This preview shows pages 1–6. Sign up to view the full content.
This preview has intentionally blurred sections. Sign up to view the full version.
View Full DocumentThis preview has intentionally blurred sections. Sign up to view the full version.
View Full DocumentThis preview has intentionally blurred sections. Sign up to view the full version.
View Full Document
Unformatted text preview: if statements
Basic form: if( condition ) statement;
statement is executed i condition is true Example:
if( 2 < 5 ) ssprintf(Surprise! 2 is less than 5\n); statement can also be multiple lines of code surrounded by braces, e.g.
if( 2 < 5 ) { ssprintf(Surprise! 2 is less than 5\n); ssprintf(What a shock!); } ifelse statements
if(cond) statement1 else statement2;
statement1 is executed i condition is true statement2 is executed i condition is false Example:
if( a < 5 ) ssprintf(a < 5\n); else { ssif( a < 8 ) ssssprintf(a < 8\n); sselse ssprintf(a >= 8\n); } if( a < 5 ) ssprintf(a < 5\n); else if( a < 8 ) ssprintf(a < 8\n); else ssprintf(a >= 8\n); = ifelse statement pitfall
What does this code do?
if( a > 70 ) ssif( a < 80 ) ssssprintf(grade = C); else ssprintf(grade < C); ssprintf(Fail.\n); printf(done.); if( a > 70 )
{ = ssif( a < 80 ) ssssprintf(grade = C); sselse ssssprintf(grade < C);
} printf(Fail.\n); printf(done.); ifelse statement pitfall
What does this code do?
if( a > 70 ) if( a > 70 ) ssif( a < 80 ) ssssprintf(grade = C); else ssprintf(grade < C); ssprintf(Fail.\n); printf(done.);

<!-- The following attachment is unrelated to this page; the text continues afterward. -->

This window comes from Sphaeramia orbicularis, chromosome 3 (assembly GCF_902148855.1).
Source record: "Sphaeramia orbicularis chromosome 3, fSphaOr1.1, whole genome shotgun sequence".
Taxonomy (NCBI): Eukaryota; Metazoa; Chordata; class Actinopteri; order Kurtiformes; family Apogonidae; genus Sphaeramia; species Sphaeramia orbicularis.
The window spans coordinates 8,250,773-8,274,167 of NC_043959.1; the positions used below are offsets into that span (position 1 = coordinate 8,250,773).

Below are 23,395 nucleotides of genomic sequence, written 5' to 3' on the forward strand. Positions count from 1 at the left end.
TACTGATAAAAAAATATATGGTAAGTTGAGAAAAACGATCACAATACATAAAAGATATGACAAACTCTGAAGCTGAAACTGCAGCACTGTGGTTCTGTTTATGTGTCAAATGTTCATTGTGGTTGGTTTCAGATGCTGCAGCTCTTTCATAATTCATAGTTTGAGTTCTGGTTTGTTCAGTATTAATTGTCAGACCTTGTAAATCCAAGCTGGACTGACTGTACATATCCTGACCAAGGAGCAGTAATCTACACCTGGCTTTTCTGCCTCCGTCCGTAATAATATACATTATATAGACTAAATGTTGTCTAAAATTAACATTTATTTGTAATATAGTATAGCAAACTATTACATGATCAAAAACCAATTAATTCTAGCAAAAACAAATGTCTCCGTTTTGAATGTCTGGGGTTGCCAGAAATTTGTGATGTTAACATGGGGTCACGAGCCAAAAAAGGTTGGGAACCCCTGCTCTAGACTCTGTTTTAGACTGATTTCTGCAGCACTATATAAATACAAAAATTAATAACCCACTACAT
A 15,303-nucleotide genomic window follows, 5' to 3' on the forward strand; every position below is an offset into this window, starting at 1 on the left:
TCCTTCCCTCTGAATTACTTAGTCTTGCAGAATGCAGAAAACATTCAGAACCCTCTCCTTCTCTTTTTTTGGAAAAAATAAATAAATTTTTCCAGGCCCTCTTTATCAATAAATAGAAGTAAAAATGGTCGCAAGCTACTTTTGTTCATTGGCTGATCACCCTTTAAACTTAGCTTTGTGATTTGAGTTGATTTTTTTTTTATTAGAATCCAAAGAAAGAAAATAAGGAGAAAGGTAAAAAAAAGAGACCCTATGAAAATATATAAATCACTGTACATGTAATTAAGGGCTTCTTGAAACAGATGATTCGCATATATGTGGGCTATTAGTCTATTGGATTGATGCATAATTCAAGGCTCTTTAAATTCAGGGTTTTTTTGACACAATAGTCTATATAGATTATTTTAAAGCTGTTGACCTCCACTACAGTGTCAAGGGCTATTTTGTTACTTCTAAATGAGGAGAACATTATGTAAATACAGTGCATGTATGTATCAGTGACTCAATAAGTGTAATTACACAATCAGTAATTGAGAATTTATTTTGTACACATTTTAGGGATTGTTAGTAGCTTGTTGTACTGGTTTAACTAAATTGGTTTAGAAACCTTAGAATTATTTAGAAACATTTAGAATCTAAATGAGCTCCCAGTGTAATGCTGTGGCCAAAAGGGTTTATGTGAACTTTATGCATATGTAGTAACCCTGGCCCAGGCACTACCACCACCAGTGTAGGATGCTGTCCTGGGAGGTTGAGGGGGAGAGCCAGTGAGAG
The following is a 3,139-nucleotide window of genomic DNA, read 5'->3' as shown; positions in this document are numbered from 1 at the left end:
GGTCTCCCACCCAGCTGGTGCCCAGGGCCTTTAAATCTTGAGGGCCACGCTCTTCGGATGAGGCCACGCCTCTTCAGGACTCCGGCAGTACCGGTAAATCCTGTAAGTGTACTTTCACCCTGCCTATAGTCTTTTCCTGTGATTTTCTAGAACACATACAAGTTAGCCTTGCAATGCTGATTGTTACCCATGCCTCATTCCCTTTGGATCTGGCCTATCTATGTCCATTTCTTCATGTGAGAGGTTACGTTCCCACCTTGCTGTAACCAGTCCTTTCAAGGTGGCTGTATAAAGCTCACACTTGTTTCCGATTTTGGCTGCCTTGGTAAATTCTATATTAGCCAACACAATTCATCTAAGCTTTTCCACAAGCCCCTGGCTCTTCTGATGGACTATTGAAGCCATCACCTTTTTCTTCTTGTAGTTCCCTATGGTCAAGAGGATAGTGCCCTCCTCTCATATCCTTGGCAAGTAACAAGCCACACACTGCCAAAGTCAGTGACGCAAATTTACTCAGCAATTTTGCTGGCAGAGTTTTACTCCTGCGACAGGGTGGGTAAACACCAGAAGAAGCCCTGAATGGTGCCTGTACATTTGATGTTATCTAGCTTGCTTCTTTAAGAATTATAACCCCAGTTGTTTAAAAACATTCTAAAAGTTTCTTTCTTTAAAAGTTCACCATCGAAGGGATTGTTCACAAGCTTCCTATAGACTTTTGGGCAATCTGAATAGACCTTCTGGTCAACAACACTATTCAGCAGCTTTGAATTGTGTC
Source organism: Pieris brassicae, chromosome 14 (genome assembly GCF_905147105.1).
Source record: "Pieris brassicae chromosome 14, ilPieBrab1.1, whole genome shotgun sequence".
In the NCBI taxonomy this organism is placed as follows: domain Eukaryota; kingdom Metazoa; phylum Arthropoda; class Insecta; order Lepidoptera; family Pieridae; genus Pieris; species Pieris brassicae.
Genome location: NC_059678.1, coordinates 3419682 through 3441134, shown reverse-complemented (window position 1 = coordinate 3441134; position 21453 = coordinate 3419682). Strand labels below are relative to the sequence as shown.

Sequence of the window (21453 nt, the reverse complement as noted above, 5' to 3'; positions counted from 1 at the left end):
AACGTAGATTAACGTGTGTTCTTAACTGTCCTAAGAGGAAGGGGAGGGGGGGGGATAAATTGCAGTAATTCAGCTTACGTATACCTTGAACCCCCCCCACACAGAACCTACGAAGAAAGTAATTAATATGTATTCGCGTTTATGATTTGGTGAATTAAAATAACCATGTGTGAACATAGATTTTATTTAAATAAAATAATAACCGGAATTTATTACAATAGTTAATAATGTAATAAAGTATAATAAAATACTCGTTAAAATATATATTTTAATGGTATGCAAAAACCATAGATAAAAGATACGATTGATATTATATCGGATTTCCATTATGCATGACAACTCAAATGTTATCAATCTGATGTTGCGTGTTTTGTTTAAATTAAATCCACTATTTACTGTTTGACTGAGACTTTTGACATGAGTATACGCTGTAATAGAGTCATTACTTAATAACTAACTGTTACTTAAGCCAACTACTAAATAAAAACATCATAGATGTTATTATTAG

{ ssif( a < 80 ) ssssprintf(grade = C);
} = else
{ ssprintf(grade < C); ssprintf(Fail.\n);
} printf(done.); Relational Operators
C has the following relational operators: a == b True i a equals b a != b True i a does not equal b a < b True i a is less than b a > b True i a is greater than b a <= b True i a is less than or equal to b a >= b True i a is greater than or equal to b a && b True i a is true and b is true a  b True i at least one of a or b is true !a True i a is false Booleans in C
C does not have a boolean type Instead, conditional operators evaluate to integers
0 if false, 1 if true if(condition) checks whether condition is nonzero This makes possible some programming tricks: int a; /* some code */ if(!a) ssprintf(a is zero!); s int a,b; /* some code */ b = ((b * 3) / 5) * !(a < 0); = ...
View
Full
Document
This note was uploaded on 01/10/2010 for the course CS 2022 at Cornell University (Engineering School).
 '08
 CRANDALL

Click to edit the document details